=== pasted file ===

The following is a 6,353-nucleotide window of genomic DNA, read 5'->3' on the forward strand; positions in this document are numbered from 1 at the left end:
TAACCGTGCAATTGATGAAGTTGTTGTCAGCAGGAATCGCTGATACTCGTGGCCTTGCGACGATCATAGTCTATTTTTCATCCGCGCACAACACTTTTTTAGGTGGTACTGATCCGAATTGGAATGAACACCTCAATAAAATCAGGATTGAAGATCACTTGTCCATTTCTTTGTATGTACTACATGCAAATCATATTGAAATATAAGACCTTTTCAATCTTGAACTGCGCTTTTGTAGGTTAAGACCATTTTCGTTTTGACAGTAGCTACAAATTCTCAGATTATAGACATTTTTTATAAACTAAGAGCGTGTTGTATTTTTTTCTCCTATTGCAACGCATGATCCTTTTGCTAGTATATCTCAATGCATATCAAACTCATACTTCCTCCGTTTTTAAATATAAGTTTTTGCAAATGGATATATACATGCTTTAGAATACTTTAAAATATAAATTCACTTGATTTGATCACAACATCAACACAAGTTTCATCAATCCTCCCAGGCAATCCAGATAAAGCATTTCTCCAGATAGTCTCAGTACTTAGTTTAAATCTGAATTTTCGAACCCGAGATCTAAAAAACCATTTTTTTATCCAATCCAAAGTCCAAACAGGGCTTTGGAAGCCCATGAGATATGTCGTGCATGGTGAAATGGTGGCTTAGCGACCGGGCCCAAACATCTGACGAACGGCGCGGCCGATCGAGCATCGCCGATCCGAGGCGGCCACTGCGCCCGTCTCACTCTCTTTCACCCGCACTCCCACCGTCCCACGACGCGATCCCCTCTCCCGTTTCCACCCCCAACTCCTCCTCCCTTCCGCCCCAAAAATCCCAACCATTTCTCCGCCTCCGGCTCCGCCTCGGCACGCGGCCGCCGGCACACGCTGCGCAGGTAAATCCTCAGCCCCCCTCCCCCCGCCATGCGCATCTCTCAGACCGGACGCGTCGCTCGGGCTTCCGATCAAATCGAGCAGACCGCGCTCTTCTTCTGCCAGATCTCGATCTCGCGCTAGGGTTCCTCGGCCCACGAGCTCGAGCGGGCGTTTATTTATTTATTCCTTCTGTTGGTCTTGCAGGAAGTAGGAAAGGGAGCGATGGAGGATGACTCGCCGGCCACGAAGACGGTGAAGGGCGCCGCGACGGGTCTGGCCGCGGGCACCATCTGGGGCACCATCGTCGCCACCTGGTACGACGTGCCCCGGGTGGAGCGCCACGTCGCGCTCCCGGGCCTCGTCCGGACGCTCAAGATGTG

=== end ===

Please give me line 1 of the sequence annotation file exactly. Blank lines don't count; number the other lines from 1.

The following is a 6,353-nucleotide window of genomic DNA, read 5'->3' on the forward strand; positions in this document are numbered from 1 at the left end: